If you want to set a world record, all it takes is determination and ability. But if you want to set a Guinness World Record and be able to boast about it the same day, it takes something else.
Cold hard cash.
Case in point: the Kansas City Chiefs, who paid at least $8,000 to fly a Guinness adjudicator from New York for Monday’s attempt to reclaim the title of loudest stadium in the world.
During a timeout at Arrowhead, the crowd’s roar reached 142.2 decibels, smashing the mark of 137.6 registered last year at CenturyLink Field in Seattle. The Chiefs trumpeted the accomplishment on the stadium’s video board, which was shown on national TV: “Arrowhead is now the loudest stadium in the world again.”
It was the second time Chiefs fans set the record.
Jamie Panas Antoniou, a Guinness spokeswoman in New York, said breaking Guinness records is free, unless you want to pay for an adjudicator to attend your event and certify the accomplishment on the spot. Potential record-breakers must cover travel and other costs. Prices start at $8,000 and vary depending on the type of event.
You can thank Joe Tafoya of Seattle for starting all this “loudest stadium in the world” business. The former NFL defensive end, who had played with the Chicago Bears, Seattle Seahawks and Arizona Cardinals, remembered a defining moment in his career.
“It was a moment of inspiration before the 2005 NFC championship game vs. the Carolina Panthers at CenturyLink,” he said. “Before the game the equipment manager opened the locker room door and let in the noise from the field. It charged everyone up so much we handily won the game and made it to the Super Bowl that year.”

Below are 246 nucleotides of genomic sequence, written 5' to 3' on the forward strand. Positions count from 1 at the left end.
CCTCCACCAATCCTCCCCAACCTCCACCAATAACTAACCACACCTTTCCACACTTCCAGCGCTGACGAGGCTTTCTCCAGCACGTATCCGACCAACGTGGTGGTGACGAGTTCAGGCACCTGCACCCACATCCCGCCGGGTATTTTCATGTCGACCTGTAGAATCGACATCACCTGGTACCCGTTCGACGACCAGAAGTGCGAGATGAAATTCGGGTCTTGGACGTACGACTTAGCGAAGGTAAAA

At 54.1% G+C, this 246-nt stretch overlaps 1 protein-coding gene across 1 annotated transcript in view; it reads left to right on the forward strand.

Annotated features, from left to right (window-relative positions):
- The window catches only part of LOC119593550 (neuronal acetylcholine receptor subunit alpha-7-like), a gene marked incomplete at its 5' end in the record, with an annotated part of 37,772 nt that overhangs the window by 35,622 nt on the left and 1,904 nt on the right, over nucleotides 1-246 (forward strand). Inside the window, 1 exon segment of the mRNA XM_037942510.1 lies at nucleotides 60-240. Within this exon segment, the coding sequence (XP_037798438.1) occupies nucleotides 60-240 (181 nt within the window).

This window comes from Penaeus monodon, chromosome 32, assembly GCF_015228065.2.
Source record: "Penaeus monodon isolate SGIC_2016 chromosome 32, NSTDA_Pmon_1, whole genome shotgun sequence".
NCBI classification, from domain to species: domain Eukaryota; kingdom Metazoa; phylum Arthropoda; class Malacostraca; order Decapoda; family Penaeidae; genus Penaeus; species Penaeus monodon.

That gave Tafoya an idea. Why not try to set a record and have CenturyLink be named the loudest stadium in the world? He researched the topic and sent an application to Guinness for an official attempt during the Seahawks game vs. the San Francisco 49ers in September 2013. A month later Guinness approved the attempt.
He wasn’t sure what to do next. He paid the $10,000 out of his own pocket to fly the Guinness official to Seattle and then did “guerrilla marketing” to whip up interest.
“My intention was to let fans know that it mattered from a player’s perspective how much they yelled and screamed,” he said.
That record did not sit well with a group of Chiefs fans, who then spearheaded an effort to claim the record for Arrowhead. Kansas City broke the record the next month, only to see Seattle get it back that December.
While this season’s effort to reclaim the record came from Chiefs fans, the club agreed to pay to fly in Guinness adjudicator Philip Robertson from New York. The Chiefs also paid for a sound meter that met Guinness’ guidelines.
“We felt that the fee and coordination efforts are a small price to pay in order for Chiefs fans to be immediately rewarded for their effort and enthusiasm to once again make Arrowhead Stadium the loudest stadium in the NFL,” said Bill Chapin, senior vice president of business operations for the Chiefs.
Tafoya acknowledged the record on his Facebook page on Tuesday.
“Congratulations to the Kansas City Chief fans for being the world’s loudest crowd,” he wrote. “142.2 is incredibly loud. That place must be rocking!”
Asked one friend: “Are we doing it again?”
If Tafoya has a plan to regain the record, he wasn’t tipping his hand.
“It’s been incredible,” he said of the good-natured competition. “And it has drawn a lot of positivity back to the sport that I love.”
Stay tuned, noise lovers.
To reach James A. Fussell, email firstname.lastname@example.org.
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